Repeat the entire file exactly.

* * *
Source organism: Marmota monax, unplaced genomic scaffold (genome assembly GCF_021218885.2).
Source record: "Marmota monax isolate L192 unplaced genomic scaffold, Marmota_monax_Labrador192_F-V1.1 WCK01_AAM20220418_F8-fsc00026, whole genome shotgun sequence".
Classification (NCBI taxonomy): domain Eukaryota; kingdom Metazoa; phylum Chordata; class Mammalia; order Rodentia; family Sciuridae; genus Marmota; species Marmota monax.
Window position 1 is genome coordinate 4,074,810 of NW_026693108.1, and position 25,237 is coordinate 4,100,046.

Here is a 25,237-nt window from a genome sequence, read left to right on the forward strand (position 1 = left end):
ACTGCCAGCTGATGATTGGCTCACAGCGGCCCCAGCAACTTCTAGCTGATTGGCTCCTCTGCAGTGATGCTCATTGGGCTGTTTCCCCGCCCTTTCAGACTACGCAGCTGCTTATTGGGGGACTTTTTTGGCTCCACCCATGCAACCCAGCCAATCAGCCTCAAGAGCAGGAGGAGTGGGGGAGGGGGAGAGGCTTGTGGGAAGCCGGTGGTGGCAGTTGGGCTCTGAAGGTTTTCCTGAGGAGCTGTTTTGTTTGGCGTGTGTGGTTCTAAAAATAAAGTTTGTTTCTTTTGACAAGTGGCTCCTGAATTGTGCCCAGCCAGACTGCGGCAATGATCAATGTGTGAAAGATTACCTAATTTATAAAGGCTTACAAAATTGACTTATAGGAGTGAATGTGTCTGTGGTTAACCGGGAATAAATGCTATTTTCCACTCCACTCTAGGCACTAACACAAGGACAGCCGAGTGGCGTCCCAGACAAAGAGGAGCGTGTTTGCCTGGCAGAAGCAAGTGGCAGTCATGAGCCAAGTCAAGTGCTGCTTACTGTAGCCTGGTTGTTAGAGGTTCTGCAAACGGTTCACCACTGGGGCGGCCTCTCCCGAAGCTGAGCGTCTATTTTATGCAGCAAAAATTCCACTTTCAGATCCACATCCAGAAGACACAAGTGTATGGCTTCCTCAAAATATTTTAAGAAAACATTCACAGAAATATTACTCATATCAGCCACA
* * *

Source organism: Marmota monax, unplaced genomic scaffold (genome assembly GCF_021218885.2).
Source record: "Marmota monax isolate L192 unplaced genomic scaffold, Marmota_monax_Labrador192_F-V1.1 WCK01_AAM20220418_F8-fsc00026, whole genome shotgun sequence".
Classification (NCBI taxonomy): domain Eukaryota; kingdom Metazoa; phylum Chordata; class Mammalia; order Rodentia; family Sciuridae; genus Marmota; species Marmota monax.
Window position 1 is genome coordinate 4,074,810 of NW_026693108.1, and position 25,237 is coordinate 4,100,046.

Here is a 25,237-nt window from a genome sequence, read left to right on the forward strand (position 1 = left end):
ACTGCCAGCTGATGATTGGCTCACAGCGGCCCCAGCAACTTCTAGCTGATTGGCTCCTCTGCAGTGATGCTCATTGGGCTGTTTCCCCGCCCTTTCAGACTACGCAGCTGCTTATTGGGGGACTTTTTTGGCTCCACCCATGCAACCCAGCCAATCAGCCTCAAGAGCAGGAGGAGTGGGGGAGGGGGAGAGGCTTGTGGGAAGCCGGTGGTGGCAGTTGGGCTCTGAAGGTTTTCCTGAGGAGCTGTTTTGTTTGGCGTGTGTGGTTCTAAAAATAAAGTTTGTTTCTTTTGACAAGTGGCTCCTGAATTGTGCCCAGCCAGACTGCGGCAATGATCAATGTGTGAAAGATTACCTAATTTATAAAGGCTTACAAAATTGACTTATAGGAGTGAATGTGTCTGTGGTTAACCGGGAATAAATGCTATTTTCCACTCCACTCTAGGCACTAACACAAGGACAGCCGAGTGGCGTCCCAGACAAAGAGGAGCGTGTTTGCCTGGCAGAAGCAAGTGGCAGTCATGAGCCAAGTCAAGTGCTGCTTACTGTAGCCTGGTTGTTAGAGGTTCTGCAAACGGTTCACCACTGGGGCGGCCTCTCCCGAAGCTGAGCGTCTATTTTATGCAGCAAAAATTCCACTTTCAGATCCACATCCAGAAGACACAAGTGTATGGCTTCCTCAAAATATTTTAAGAAAACATTCACAGAAATATTACTCATATCAGCCACA